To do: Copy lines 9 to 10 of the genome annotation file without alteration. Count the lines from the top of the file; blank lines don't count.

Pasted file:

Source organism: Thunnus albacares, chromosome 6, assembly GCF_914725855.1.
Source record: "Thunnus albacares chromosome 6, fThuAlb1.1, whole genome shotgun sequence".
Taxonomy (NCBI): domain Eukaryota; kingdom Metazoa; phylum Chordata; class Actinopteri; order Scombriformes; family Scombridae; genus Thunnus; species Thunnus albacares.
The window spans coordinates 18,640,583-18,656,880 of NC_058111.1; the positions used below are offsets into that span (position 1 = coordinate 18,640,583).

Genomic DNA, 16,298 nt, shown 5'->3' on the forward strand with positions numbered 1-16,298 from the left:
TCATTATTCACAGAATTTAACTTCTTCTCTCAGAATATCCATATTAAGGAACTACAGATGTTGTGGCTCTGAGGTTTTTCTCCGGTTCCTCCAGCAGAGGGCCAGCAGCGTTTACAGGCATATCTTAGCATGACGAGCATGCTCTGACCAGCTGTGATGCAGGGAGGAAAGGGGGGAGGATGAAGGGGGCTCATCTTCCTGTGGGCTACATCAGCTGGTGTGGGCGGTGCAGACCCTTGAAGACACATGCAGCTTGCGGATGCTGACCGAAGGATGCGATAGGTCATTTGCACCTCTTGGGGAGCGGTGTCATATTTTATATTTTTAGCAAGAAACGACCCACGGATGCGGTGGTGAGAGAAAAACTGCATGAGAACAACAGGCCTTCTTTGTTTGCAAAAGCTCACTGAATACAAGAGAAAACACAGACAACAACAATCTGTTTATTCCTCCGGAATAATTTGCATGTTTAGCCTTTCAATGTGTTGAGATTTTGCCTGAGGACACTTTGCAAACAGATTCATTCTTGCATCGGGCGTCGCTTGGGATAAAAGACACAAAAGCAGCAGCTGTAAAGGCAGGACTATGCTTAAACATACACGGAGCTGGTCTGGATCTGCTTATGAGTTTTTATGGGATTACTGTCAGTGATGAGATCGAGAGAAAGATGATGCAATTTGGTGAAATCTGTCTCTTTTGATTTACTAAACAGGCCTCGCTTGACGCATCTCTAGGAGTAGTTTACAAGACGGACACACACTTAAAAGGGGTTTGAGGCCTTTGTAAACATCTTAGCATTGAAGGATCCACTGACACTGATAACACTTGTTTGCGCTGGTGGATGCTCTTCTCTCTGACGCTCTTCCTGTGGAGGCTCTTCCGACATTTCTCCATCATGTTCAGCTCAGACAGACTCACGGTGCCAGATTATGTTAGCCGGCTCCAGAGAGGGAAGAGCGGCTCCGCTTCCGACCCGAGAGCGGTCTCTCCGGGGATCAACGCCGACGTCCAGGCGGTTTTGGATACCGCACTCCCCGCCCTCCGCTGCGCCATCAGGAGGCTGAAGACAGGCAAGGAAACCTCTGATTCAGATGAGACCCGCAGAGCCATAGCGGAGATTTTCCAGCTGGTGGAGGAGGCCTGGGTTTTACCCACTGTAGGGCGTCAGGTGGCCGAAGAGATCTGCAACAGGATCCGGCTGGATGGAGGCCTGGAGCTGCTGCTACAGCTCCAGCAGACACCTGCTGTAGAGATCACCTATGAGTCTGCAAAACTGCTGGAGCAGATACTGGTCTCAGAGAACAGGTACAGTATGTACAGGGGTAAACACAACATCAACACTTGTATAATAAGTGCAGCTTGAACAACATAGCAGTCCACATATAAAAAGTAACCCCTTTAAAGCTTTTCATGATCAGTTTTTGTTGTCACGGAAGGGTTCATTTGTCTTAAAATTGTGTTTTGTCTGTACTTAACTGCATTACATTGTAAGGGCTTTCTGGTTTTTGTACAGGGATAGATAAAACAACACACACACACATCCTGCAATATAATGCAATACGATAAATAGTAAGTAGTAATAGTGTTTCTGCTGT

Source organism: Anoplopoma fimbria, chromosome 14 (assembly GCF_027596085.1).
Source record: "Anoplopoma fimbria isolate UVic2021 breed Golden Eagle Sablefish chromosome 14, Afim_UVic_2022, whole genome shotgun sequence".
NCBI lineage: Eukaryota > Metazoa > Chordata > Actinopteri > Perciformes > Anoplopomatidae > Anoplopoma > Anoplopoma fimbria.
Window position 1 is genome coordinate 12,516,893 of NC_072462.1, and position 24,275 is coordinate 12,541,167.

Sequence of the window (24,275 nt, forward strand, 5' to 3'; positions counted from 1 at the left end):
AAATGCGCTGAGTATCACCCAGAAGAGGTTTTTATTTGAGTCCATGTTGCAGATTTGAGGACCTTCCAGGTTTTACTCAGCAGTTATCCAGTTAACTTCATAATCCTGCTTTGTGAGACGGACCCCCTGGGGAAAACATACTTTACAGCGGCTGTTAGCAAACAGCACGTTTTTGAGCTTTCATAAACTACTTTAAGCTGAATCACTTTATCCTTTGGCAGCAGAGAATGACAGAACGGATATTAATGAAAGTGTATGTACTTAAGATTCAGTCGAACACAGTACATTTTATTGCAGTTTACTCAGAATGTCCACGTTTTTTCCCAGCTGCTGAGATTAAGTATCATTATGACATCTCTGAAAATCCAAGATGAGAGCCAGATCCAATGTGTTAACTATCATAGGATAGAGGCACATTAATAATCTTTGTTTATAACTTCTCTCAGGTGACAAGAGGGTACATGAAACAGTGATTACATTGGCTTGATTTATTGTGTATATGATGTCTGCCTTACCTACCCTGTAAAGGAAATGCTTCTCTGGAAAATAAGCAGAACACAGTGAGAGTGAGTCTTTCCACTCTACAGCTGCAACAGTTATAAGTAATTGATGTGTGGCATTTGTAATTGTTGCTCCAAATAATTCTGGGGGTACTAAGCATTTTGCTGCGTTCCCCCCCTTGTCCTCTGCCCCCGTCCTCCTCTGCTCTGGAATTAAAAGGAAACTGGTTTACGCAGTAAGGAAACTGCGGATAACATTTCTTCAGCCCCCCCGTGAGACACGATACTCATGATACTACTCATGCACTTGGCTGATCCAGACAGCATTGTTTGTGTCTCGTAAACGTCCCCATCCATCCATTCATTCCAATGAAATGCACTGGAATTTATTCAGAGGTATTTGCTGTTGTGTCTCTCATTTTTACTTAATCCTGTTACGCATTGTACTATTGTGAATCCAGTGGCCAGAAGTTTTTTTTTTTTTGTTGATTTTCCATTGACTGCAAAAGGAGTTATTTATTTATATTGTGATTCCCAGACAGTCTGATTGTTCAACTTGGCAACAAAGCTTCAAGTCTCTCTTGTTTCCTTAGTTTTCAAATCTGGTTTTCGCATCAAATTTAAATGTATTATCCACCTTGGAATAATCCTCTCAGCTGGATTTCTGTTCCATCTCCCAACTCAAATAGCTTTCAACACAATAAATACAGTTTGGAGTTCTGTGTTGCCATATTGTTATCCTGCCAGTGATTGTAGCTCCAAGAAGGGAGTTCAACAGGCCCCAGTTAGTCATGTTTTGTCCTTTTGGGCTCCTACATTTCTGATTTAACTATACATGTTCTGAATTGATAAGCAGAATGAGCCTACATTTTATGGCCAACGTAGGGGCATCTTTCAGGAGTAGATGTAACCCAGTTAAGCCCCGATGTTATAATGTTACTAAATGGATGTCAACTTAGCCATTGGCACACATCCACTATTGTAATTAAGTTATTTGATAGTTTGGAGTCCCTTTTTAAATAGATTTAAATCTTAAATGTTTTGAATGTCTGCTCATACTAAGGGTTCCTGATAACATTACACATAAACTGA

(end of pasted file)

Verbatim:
NCBI lineage: Eukaryota > Metazoa > Chordata > Actinopteri > Perciformes > Anoplopomatidae > Anoplopoma > Anoplopoma fimbria.
Window position 1 is genome coordinate 12,516,893 of NC_072462.1, and position 24,275 is coordinate 12,541,167.